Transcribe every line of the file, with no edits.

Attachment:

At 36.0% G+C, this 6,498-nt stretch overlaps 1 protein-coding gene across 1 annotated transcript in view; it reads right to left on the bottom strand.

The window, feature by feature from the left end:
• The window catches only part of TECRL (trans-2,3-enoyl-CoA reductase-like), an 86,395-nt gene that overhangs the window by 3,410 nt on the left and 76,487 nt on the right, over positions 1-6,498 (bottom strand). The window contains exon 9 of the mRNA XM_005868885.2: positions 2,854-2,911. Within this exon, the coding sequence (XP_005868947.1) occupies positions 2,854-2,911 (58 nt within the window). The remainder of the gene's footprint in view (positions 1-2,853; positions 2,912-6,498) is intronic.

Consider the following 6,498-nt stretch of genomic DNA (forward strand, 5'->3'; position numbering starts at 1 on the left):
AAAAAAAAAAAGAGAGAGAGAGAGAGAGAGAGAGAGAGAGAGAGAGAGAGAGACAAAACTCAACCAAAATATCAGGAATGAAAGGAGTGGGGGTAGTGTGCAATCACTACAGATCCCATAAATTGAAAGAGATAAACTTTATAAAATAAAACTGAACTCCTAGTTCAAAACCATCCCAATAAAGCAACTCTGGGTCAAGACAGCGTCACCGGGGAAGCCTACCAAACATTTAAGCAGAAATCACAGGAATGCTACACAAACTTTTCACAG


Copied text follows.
At 36.0% G+C, this 6,498-nt stretch overlaps 1 protein-coding gene across 1 annotated transcript in view; it reads right to left on the bottom strand.

The window, feature by feature from the left end:
• The window catches only part of TECRL (trans-2,3-enoyl-CoA reductase-like), an 86,395-nt gene that overhangs the window by 3,410 nt on the left and 76,487 nt on the right, over positions 1-6,498 (bottom strand). The window contains exon 9 of the mRNA XM_005868885.2: positions 2,854-2,911. Within this exon, the coding sequence (XP_005868947.1) occupies positions 2,854-2,911 (58 nt within the window). The remainder of the gene's footprint in view (positions 1-2,853; positions 2,912-6,498) is intronic.

Consider the following 6,498-nt stretch of genomic DNA (forward strand, 5'->3'; position numbering starts at 1 on the left):
AAAAAAAAAAAGAGAGAGAGAGAGAGAGAGAGAGAGAGAGAGAGAGAGAGAGACAAAACTCAACCAAAATATCAGGAATGAAAGGAGTGGGGGTAGTGTGCAATCACTACAGATCCCATAAATTGAAAGAGATAAACTTTATAAAATAAAACTGAACTCCTAGTTCAAAACCATCCCAATAAAGCAACTCTGGGTCAAGACAGCGTCACCGGGGAAGCCTACCAAACATTTAAGCAGAAATCACAGGAATGCTACACAAACTTTTCACAG